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During the summer of 2005, the United States Geological Survey (USGS) Nebraska and Iowa Water Science Centers (WSC) began conducting hydrographic surveys and measurements of river discharge and velocity at several Missouri River bend sites. The purpose of the survey, as requested by the Omaha office of the U.S. Army Corps of Engineers, was to assess the effects that the habitat improvement structures placed by the Corps were making within the river channel. The USGS Nebraska and Iowa WSC’s specialize in many water resource-related projects. Through cooperative programs they work closely with more than 25 different federal, state, and local agencies to collect data, map, and monitor one of our nation’s most valuable natural resources and the environment associated with water.
The Missouri River is one of our largest and longest rivers, beginning in the Rocky Mountains of Montana and flowing south and east as it makes its way to St. Louis, Missouri, where it joins the Mississippi River. Although the Native Americans and early French traders made use of it as a natural passageway to the Northwest, it did not gain widespread recognition until Lewis and Clark traversed it between 1804 and 1806.
One of the obstacles faced by these early explorers and river travelers were the Missouri’s many bends and loops that greatly slowed their travel. Some bends were so large that they required a full day of travel only to end up almost exactly across from where the bend started. The Missouri was also laden with submerged trees called "snags," which are estimated to have sunk some 400 loaded steamboats and hundreds of smaller vessels. These unseen dangers could rip apart the hull and quickly sink any unsuspecting boat that ran into them. The Corps had begun sending snag boats up the Missouri as early as 1838 in an effort to eradicate the dangerous snags, but the need for a safe passageway only increased as westward expansion continued.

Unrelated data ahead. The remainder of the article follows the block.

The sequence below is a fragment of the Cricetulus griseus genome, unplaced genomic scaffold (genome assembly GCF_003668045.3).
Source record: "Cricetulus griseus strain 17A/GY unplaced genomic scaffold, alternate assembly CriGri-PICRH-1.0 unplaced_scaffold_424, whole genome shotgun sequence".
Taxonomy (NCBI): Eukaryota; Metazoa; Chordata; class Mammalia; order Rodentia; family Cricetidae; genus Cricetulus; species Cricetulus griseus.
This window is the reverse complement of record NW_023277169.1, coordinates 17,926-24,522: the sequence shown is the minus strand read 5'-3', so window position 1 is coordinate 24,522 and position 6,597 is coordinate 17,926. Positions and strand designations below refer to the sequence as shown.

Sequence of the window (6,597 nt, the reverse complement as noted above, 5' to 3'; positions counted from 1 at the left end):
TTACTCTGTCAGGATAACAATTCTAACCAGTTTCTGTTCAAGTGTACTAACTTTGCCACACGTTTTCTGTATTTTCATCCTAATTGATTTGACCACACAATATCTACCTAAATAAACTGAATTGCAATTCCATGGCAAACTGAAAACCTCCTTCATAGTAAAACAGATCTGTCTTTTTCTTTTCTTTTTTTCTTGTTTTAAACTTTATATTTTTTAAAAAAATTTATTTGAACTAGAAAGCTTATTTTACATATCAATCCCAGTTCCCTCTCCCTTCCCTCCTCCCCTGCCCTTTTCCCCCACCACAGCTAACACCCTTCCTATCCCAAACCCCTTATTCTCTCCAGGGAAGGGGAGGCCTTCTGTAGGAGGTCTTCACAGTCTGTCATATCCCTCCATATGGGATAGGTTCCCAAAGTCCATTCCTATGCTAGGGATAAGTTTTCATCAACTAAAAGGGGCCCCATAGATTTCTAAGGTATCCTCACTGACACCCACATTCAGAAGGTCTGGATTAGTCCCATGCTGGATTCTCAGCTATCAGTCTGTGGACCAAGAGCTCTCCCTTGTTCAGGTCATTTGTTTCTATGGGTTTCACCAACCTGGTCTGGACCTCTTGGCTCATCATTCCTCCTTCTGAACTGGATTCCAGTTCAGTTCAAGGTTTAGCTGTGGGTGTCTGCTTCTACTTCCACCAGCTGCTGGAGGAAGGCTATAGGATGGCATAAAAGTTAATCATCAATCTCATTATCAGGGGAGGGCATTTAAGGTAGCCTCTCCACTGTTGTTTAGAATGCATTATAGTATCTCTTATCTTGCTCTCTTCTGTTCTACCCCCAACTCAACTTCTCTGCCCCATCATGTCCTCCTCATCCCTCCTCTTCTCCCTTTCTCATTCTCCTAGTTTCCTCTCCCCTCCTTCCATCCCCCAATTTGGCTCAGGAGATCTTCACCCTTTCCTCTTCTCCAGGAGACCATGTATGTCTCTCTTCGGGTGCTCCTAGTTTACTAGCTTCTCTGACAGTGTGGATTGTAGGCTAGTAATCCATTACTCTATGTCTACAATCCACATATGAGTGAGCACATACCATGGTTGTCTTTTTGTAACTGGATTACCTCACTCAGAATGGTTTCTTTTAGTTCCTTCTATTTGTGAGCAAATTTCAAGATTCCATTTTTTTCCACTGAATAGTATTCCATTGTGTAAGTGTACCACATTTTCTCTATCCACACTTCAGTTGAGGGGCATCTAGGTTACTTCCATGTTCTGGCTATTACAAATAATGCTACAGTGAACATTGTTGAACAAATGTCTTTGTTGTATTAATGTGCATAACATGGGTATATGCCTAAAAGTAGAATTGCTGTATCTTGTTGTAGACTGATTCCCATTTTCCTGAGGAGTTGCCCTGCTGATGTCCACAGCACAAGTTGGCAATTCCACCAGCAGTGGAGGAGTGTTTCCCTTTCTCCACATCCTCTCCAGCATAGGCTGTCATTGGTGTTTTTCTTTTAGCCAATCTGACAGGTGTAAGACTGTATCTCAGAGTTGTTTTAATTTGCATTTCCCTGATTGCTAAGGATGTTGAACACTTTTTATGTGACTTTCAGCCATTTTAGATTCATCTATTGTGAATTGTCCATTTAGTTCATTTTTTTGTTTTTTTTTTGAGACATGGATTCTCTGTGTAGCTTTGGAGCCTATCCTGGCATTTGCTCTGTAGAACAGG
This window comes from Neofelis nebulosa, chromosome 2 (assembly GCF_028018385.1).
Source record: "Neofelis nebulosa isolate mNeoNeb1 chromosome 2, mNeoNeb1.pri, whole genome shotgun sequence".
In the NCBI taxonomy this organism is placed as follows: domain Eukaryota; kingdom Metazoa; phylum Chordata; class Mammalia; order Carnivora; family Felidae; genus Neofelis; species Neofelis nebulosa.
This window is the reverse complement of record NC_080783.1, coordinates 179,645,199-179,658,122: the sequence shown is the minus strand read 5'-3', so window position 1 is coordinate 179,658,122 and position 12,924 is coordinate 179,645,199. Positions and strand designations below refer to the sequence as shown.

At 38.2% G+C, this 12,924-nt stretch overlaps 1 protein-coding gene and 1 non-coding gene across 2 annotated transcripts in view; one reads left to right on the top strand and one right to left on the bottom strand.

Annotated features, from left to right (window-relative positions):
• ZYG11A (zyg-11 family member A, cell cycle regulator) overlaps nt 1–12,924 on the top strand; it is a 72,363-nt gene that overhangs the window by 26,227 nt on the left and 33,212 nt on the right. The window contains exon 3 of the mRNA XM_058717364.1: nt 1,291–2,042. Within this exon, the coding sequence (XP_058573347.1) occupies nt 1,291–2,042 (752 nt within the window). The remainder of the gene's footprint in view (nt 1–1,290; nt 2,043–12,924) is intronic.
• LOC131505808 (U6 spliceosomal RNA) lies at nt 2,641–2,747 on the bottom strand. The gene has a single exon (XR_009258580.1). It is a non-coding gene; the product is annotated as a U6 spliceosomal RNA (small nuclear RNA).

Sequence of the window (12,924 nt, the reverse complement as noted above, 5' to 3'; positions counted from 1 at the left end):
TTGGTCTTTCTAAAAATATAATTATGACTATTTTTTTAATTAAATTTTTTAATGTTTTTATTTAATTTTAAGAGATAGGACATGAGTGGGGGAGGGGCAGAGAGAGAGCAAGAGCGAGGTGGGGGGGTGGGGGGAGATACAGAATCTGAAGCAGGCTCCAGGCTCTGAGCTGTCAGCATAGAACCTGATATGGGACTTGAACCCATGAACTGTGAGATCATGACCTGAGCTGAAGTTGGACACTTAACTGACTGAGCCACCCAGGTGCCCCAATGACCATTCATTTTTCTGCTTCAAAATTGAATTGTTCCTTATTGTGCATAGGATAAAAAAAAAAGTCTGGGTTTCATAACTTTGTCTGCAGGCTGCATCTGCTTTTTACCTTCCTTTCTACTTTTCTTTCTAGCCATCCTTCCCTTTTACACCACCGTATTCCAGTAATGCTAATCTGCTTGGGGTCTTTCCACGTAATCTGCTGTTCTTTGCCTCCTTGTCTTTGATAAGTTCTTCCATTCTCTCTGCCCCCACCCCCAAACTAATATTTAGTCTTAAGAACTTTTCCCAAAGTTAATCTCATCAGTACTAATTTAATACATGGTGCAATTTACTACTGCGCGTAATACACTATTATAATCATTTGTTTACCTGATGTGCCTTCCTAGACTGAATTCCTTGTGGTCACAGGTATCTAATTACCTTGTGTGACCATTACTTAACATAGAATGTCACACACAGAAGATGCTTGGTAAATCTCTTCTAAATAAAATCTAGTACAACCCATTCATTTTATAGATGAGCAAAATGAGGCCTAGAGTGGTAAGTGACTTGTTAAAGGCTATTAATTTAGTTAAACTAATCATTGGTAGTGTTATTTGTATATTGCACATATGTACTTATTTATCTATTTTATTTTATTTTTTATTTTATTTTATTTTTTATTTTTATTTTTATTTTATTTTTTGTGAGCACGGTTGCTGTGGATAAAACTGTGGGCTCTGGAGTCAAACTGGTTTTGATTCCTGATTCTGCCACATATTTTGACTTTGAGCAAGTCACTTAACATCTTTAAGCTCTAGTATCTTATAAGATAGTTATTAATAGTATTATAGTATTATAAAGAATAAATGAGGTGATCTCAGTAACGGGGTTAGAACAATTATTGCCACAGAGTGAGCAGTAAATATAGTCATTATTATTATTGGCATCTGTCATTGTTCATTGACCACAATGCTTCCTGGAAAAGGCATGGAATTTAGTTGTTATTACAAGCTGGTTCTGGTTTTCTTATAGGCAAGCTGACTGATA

Another obstacle was the ever-shifting channel that at times was so spread out that the depth of the thalweg only measured a few feet. Early historians often claimed that the wandering Missouri River could be found sleeping in a different bed every night. The Missouri was unquestionably scheduled to play a vital role in American expansion. As an artery for the transport of supplies to a rapidly growing nation, the issues of making it a safe and reliable passageway had to be addressed. Environmental issues concerning the taming of a major river were virtually non-existent and easily gave way to commercial interests.
The Missouri, which claimed paths that varied across an 18-mile-wide swath in some places, was reigned in section by section. Great bends and meanders of the wild river were cut off and eventually nearly 130 miles of shoreline deemed "unnecessary" was eliminated. Thousands of acres of natural habitat were converted to agriculture, and displaced wildlife became confined to the banks of an unnatural channel designed for deep-draft barge traffic. An entire ecosystem of deep pools, marshes, sloughs, sandbars, and oxbows was almost entirely eliminated from the Missouri River basin.